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Microcosms and the role of active microbiota on methane cycle in soils under forest and pasture of Eastern Amazon

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Fernanda Mancini Nakamura
Total Authors: 1
Document type: Doctoral Thesis
Press: Piracicaba.
Institution: Universidade de São Paulo (USP). Centro de Energia Nuclear na Agricultura (CENA/STB)
Defense date:
Examining board members:
Tsai Siu Mui; Cristina Rossi Nakayama; Luiz Fernando Wurdig Roesch; Maria Carolina Quecine Verdi
Advisor: Tsai Siu Mui

Amazonian soils are being converted to agricultural lands. Changes in soil coverage and management drive modifications in the chemical and physical soil attributes, which influences the microbiota structure and biological roles. A great portion of the C and N cycling in soil are driven mostly by microbial activity, and the biological cycle of greenhouse gases (GHGs) on Amazonian soils can be influenced by soil use changes and climate changes. The magnitude of those changes in the Amazon Forest can impact considerably the biogeochemical cycles from this tropical area. Advanced molecular studies allied to stable isotope incorporation by soil microbiota can link the identity to function, besides their ecological relation with soil chemical and physical components. This study aimed to evaluate the dynamics of microbiota associated to the methane cycling of Amazonian soils in transitional land-uses. Also, evaluate the factorial effects of these land-uses subjected to climate changes predictions for this biome in a modified soil moisture and temperature. The specific objetive is evaluate these effects throught methane-enriched atmosphere for detection of methanotrophs and methanogens, besides other groups in a trophic network supplied with derived methyl-compounds. Microcosms were set in biological triplicates with intact core soil samples of Oxisols under Pristine Forest and Pasture of Eastern Amazon, in State of Pará, Brazil. In the first chapter, we had three moisture-modulated groups per point in 17%, 35% and 70% v.v. at field capacity, with factorial incubation in two groups of temperature, 25°C or 30°C, and incubation with natural atmosphere. In the second chapter, we had three moisture-modulated groups per point in 17%, 35% and 70% v.v. at field capacity at 30°C, and two groups of incubation, 12CH4 or 13CH4. Samples were all stored in closed headspace for 15 days in the dark. Gases CH4, CO2 and N2O were measured in gas chromatography. Marker genes were absolute quantified in Real-time PCR for methanotrophs (pmoA), methanogens (mcrA), 16S rRNA genes for Bacteria and Archaea. In the first chapter it was demonstrated that Forest and Pasture under wetness and 5°C above actual increased the microbial populations and lead to CH4 emission. In addition, Forest under drought release CH4; and Pasture under drought release N2O. We conclude that specific factorial conditions of land-use, soil type, soil moisture and temperature lead to divergent responses by the microbiota associated to the methane cycle in tropical soil. In the second chapter it was demonstrated that the methane-enrichments, with 12CH4 or 13CH4, were able to stimulate microbial growth among the three tested moistures from the two land-uses. We addressed taxonomy to methane cycle associated functions and relate them to the system conditions, finding specific land and/or moisture related groups. Overall we conclude that under the predictions for climate changes in Amazonian biome, the drought for Western Amazon and wetness for Eastern Amazon can lead to drastic changes on soil microbiota associated with methane and other GHGs, changing the hitherto known inventory for natural emissions from tropical lands. (AU)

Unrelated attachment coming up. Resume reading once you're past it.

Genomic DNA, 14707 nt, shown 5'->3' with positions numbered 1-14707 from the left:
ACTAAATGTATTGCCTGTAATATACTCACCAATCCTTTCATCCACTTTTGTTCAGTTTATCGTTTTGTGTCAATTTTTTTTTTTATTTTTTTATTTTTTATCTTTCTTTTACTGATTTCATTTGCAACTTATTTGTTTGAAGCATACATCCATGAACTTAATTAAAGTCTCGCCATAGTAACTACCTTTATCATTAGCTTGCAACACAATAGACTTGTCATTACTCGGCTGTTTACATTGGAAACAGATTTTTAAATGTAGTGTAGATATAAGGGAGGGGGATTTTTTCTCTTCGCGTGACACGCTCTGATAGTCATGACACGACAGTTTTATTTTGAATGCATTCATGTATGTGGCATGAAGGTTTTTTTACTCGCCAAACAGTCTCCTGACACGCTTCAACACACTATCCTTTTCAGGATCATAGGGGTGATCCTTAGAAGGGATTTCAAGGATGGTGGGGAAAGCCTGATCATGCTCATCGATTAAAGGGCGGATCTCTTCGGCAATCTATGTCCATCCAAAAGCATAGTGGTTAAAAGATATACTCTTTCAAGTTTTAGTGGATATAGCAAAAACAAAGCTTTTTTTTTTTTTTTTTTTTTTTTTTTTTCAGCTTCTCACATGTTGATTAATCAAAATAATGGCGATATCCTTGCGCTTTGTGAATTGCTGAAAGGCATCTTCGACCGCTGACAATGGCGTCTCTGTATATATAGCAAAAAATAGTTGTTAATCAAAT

Grantee:Fernanda Mancini Nakamura
Support Opportunities: Scholarships in Brazil - Doctorate